Spinning out the magic
Those who know theatre director Tang Shu-wing and his work may register surprise at his directorial debut in a mainstream stage production: is he the right choice for the job? Well known for his offbeat and, at times, obscure theatre style and language, the respected and innovative 37-year-old artist recently accepted the chance to direct Springtime Production's latest stage extravaganza.
Based on award-winning playwright Raymond To Kwok-wai's work of the same title, The Magic Is The Moonlight promises an evening of entertainment with plenty of romance, laughter and tears.
The all-star cast including Tse Kwan-ho, Cecilia Yip Tung and Lo Koon-lan also guarantee box-office success.
In other words, this is hardly the kind of popular theatre one associates with Tang, who is also the artistic director of his own stage company No Man's Land.
Weeks before the show's first performance on August 16, an actor said: 'I don't know whether [Tang] is taking a commercial or artistic approach towards this production.
'If he's compromising the two he's also compromising the artistic standard of the actors.' Tang frankly admits The Magic Is The Moonlight is sheer entertainment and his job is neither to create a special theatre language for the audience nor convey thought-provoking messages as he does in his own productions.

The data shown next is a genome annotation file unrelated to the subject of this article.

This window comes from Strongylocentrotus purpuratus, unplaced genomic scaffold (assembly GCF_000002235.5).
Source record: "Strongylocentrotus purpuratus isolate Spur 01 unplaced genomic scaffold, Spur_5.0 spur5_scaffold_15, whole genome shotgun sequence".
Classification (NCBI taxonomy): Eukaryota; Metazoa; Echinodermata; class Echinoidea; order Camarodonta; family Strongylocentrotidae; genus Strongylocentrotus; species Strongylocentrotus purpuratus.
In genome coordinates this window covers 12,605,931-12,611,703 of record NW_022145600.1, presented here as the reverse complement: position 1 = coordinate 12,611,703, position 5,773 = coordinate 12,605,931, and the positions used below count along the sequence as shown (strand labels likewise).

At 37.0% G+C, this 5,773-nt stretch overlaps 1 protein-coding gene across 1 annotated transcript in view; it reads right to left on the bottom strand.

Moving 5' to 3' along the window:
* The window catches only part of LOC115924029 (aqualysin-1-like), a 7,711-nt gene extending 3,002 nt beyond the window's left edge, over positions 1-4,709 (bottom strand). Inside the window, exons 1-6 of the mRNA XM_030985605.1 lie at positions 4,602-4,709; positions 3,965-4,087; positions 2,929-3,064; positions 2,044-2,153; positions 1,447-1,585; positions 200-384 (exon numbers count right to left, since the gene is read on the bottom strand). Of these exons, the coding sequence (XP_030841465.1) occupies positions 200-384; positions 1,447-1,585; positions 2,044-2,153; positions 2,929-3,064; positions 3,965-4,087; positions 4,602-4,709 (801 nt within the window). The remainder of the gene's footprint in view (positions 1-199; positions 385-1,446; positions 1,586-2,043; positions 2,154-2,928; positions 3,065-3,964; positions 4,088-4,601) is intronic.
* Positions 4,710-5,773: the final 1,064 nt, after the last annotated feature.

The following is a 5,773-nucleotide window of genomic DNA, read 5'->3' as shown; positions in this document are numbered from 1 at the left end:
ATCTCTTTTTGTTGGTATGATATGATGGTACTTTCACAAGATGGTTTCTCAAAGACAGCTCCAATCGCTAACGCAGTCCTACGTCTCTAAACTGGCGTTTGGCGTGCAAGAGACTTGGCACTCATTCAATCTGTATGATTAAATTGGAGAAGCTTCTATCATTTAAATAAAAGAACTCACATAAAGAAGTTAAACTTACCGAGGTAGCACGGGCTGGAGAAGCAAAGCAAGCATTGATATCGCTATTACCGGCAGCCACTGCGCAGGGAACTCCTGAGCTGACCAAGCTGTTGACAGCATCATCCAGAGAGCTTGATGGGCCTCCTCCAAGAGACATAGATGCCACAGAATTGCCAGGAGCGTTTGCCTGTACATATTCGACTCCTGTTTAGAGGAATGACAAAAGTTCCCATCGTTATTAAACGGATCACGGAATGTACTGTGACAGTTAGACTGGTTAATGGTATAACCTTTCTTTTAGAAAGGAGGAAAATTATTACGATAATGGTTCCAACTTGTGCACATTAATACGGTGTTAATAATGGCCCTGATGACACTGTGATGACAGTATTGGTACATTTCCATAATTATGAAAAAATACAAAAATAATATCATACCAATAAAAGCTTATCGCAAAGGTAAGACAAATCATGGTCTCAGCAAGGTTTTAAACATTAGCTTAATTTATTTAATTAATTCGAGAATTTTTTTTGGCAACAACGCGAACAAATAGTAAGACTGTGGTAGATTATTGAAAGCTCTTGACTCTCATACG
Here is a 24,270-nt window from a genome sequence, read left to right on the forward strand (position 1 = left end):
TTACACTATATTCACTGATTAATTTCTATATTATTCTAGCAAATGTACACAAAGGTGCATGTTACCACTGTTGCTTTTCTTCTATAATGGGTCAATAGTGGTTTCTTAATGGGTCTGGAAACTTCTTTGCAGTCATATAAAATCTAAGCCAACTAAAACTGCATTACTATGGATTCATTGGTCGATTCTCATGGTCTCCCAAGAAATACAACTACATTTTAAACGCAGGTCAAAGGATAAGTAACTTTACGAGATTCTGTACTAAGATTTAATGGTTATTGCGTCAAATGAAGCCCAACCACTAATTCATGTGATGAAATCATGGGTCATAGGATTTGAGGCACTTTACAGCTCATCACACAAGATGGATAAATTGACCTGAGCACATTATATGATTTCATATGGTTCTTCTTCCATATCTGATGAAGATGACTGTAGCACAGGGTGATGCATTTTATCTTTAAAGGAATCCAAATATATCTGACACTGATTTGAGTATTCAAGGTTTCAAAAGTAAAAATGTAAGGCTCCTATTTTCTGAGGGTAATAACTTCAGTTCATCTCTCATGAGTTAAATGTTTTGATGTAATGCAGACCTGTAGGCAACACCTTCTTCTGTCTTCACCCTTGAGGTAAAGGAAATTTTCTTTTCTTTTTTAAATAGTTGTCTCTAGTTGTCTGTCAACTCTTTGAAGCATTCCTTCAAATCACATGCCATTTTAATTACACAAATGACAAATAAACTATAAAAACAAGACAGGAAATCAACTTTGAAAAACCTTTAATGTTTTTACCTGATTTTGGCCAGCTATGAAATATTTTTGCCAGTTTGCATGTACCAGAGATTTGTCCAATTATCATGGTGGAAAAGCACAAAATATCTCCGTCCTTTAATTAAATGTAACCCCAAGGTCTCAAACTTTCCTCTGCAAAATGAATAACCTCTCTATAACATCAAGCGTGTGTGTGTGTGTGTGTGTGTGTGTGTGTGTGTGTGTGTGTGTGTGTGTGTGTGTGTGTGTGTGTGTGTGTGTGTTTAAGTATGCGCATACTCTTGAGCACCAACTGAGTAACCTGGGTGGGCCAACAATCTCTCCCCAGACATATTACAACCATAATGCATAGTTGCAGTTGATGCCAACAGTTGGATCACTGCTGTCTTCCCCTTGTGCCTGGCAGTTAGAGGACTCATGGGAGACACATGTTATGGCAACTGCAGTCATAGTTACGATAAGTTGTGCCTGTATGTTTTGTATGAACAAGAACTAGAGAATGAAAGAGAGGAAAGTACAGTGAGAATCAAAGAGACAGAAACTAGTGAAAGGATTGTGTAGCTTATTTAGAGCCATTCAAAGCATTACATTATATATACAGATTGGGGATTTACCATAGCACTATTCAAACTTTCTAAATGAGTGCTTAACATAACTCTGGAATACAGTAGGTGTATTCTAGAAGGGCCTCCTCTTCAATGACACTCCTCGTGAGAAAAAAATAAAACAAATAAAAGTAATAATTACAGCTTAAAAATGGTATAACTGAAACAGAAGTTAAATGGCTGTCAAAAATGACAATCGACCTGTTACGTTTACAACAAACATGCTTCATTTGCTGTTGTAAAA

'The intention is to stage a conventional theatrical work and to do our best to give the audience a memorable evening,' he says.
'It is entertainment in the sense that actors' perceptions of the production are very close to those of the audience.' Since most of his cast are professionally trained theatre actors and students who hold high artistic standards, have there been compromises between these 'standards' and blatant commercialism? 'Yes,' Tang says. 'But we can always talk things out.' The same applies when there are differences in opinions between the director, artistic director To, and the actors.
He says: 'We'll discuss our views and come to a consensus. This isn't a major problem.' Tang landed himself the director's job after To approached him to participate in the production last year. The two met several years ago and had always wanted to collaborate.
'Raymond saw me in Deathtrap [in 1994] and other productions I staged at the time and I think he liked my work. Even then he said he would like to work with me but nothing came of it until this year,' he says.
In fact, the challenges faced by Tang, who returned to Hong Kong in 1993 after having studied and worked in Paris for five years, are more to do with getting the mood, tempo and flow of the production right.
'Commercial theatre is similar to conventional theatre and there are methods to direct [mainstream] productions,' Tang points out. 'The director's task is to create a theatrical feel or mood on stage, as preconceived or set out in the original script. These concepts will then be realised in the story.
'But it is tough to create a mood in one scene, quickly change it in the next scene and then the next, while trying to keep the tempo and rhythm of the entire drama going smoothly.' To achieve the mood of individual scenes, Tang says he has to ensure the movements on stage and the actors' energy and emotions complement and not contradict each other.
'Whether you have a small or, in this case, a big and mixed cast, the method and intention of directing are the same,' Tang says.